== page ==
Now let’s move to 2009. Stewart Butterfield, one of co-founders of Flickr, formed a company under the name Tiny Speck to release a video game. Meanwhile he developed a chat application to communicate with the team. The game came up short but the app made it big.
In 2020 the total price of the app was estimated at $27 billion.
However, MVP isn’t just for a gazillion dollar enterprise. Small mature businesses can implement such a model as well, our experience shows its multipurposness. Several years ago we worked with iZum, a chain of mobile phone stores. The company needed an educational platform to onboard employees and together we built IZumator.
This was a successful MVP, iZum plans to sell subscriptions to other companies who offer internal courses for employees.
How to choose the right partner for enterprise MVP development
Generally, mature companies find themselves on the horn of a dilemma: “Should I develop the product in-house or outsource it?”. The answer depends on the very MVP development project you plan to release, your resources, and deadlines. Even platform modernization that seems fast and easy at first glance might need a team of experts to release.
Say, an enterprise is ready to run an MVP development process the first way. It has to form a product team specifically for the project: hire managers, designers, web-developers, provide onboarding and mentorship. That doesn’t sound like a fast MVP scenario.
Partnership model implies cooperating with an outsource team of the experts who manage the process independently but pursuing the objective you set. That’s the approach suitable when there are no internal experts to participate. That’s a stressless and profitable way to a successful MVP.
We focus on the outsource approach, as it’s the fastest and the most cost-efficient way to validate new concepts. Our team helped 300 entrepreneurs, so we know a thing or two about cooperation. Here’s the checklist, backed by our experience, that might help you find a responsible MVP development partner.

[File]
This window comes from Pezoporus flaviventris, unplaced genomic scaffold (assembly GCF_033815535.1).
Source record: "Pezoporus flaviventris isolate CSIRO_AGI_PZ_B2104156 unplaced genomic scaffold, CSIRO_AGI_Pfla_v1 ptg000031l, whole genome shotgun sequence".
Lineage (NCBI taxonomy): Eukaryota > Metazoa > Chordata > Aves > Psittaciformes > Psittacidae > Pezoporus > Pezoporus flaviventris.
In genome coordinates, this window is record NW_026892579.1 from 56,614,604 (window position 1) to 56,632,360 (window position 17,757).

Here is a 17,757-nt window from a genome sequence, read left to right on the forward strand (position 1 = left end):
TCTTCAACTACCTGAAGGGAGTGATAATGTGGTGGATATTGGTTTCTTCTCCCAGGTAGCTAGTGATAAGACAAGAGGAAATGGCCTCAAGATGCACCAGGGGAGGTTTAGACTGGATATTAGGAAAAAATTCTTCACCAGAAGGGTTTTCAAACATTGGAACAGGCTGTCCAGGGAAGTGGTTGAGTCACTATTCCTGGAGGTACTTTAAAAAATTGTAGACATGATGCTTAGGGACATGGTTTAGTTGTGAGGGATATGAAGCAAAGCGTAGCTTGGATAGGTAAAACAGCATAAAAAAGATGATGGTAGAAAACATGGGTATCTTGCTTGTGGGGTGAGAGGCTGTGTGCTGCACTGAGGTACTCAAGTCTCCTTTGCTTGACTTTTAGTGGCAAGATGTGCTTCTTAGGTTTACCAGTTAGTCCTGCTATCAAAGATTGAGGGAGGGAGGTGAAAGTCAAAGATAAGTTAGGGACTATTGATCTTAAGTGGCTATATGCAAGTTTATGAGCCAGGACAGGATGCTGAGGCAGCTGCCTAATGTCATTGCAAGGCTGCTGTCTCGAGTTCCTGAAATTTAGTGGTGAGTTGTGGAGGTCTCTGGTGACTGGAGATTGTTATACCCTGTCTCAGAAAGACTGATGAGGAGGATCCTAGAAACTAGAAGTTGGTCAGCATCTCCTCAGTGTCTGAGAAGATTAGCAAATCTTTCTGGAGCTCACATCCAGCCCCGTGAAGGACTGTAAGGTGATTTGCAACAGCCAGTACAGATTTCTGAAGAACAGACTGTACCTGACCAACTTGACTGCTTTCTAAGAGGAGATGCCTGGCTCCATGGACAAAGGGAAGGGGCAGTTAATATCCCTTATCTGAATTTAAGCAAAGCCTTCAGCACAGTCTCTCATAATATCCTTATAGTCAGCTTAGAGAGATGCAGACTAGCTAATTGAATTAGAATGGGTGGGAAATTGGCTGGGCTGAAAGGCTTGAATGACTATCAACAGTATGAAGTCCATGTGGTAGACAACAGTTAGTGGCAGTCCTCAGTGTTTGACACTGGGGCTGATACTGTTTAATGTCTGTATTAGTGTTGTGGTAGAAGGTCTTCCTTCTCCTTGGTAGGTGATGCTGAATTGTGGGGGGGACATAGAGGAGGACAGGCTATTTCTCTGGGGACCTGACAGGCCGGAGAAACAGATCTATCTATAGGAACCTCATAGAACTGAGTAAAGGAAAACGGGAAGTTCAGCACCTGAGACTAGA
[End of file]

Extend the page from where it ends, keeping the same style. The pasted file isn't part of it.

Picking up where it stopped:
✅Conduct a market research to learn major players. Besides, if you keep in touch with owners of similar businesses, ask about some references on developers.
✅Google the name of a potential partner and get a social cover-up. You don’t want to trust your ideas to controversial figures. Read blog posts on social networks to see what approaches and techniques an outsource team implements.
✅Consider teams with a reliable portfolio of mature clients. This proves they understand your areas of growth and business processes. Resources like Clutch might become your BFF in gathering feedback.
✅Contact several agencies and evaluate their communication potential and resources. This is vital to filter out only those who are on the same wavelength and have all the staff you need. Generally, you need frontend/backend developers, designers, QA.
✅Inquire about free services. Like initial product estimation or preliminary negotiations.
✅Don’t make decisions based on price/speed. Quality-assured products won’t cost as cheap as dirt and aren’t made in 3 days. The offer should be reasonable.
✅Stick to agility and make sure the partner does too. MVP remains a lean management concept after all.
Eventually, the development company you choose should share your product vision and be after the most impactful results regardless if we’re speaking of a platform modernization or a brand new app development.
How to build an MVP for Enterprises
MVP development process for mature businesses has much in common with that for startups. Here we are going to describe particularly how our team together with entrepreneurs make first-found projects run wild.
Step 1: Outlining product idea & researching
🎯Main purpose: come up with a fit-to-market concept
Before you send a product to delivery, you send it to discovery. That’s a vital preparatory stage, when an owner decides what to build. There are 4 important things you need to do during this phase:
- User research. Enterprises who are already running a business should know their customers well enough. Still you can dive deeper and conduct surveys, interviews and observe user behavior. Besides, it would be useful to utilize Google Trends to learn what your target audience is searching for.
- Market research. Again, being a mature business you must have already studied your rivals from cover to cover. But here you should focus on similar projects in particular.
- Brainstorming. This method involves a team of creative minds, who generate as many project ideas as possible. This stage may go side by side with trendspotting, when business owners highlight trends that could impact the software.
- Contextual inquiry. Might be an optional thing to do. This technique implies observing the target audience in its natural environment. Like if you plan home assistant app development, you need to watch people using smart home devices.
Step 2: Prioritizing features
🎯Main purpose: specific list of functions to start with